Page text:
Stupid Tax: Buying a House Before We Were Ready

What's stupid tax? Check out our first installment of stupid tax that we paid on our honeymoon. What's next on the list after you get married? Buy a house, right? That's one of the biggest questions we were asked once we were married: "Are you looking for a house?"

It seemed like the logical next step. Sure, we had more than $30,000 in student loan debt, but that's "good debt," right?

Not exactly. Our student loans were at a pretty good interest rate, but why would we want to owe anyone money? Think of what we could do with an extra $200 in our pockets every month. Instead, we listened to the people that told us we were throwing away our money by renting. Don't get us wrong, we liked the idea, too--but it felt a little rushed.

So we started looking at houses, and when the bank pre-approved us and told us what we could afford, for some reason we thought we could really afford something a little more expensive than that. So we bought a house out of our price range. Just like they always do on the show "House Hunters." Every time we watch that show now we scream "Noooooo!" because we have discovered the truth that owning a home is way more expensive than we expected.

This was probably just us not being very mature at the ages of 22 and 23, but did you know that when you buy a house, you need a lawn mower ($200)? And that a brand new house doesn't come with window coverings ($1,500) or a garage door opener ($500)? These are just a few of the unexpected, never-thought-about things that came up after we bought our house. And since we bought our house, we have not had the money to do some things that we've wanted to do (save money, save for retirement, go on a vacation).

We should be spending 25% or less of our income on our home, but we spend closer to 33%. This allows us to get by, but we feel strangled most of the time, and when we were trying to pay off our debt, it forced me to get a second job so we could gain some momentum.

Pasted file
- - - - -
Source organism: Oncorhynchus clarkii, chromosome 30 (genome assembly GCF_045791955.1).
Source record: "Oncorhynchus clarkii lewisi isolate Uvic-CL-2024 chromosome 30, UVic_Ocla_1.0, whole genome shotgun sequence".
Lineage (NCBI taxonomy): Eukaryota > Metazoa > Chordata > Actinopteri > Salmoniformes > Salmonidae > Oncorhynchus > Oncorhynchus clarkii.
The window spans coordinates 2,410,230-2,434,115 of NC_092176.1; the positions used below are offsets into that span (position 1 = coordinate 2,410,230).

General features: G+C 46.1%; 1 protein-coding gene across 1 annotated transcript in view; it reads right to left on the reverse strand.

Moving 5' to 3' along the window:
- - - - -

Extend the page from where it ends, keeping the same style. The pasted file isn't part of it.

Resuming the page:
Now that we are debt-free, we are starting to dream about what we want our lives to look like financially. With our current home, we don't see any of these dreams coming true. So, before we any Kels Jrs. or Ric rugrats running around, we are hoping to sell our house and start over.

Here's Our Plan

  1. Sell our house
  2. Rent an apartment, townhouse or house that allows us to live on my income
  3. Save Kels' income and any extra we can for our next house (we hope to save 50% down in one to two years)
  4. Look for a house that we can fix up and add our own flavor to it
  5. Buy a house with a 15-year mortgage that costs less than 25% of one of our incomes

With this scenario, we'll achieve the dream of financial peace!

We realize this is going to be a very difficult time for us, but we are committed to the dream. The painful lesson we learned from having to pay this stupid tax is that a home is like the church: It's the people, not the building that make it special. We don't need a fancy new home to be happy, we simply need each other.

Who thinks we're crazy?

Update 12/5/12:

Since writing this post, a lot has changed. We had a baby, paid off our second mortgage and decided to stay in our current home for the next few years at least. The principles still apply, we still think we purchased the home way before we were ready but have fought hard to dig ourselves out of the hole we made. We have and updated budget breakdown post that explains our current situation.

Other posts in this series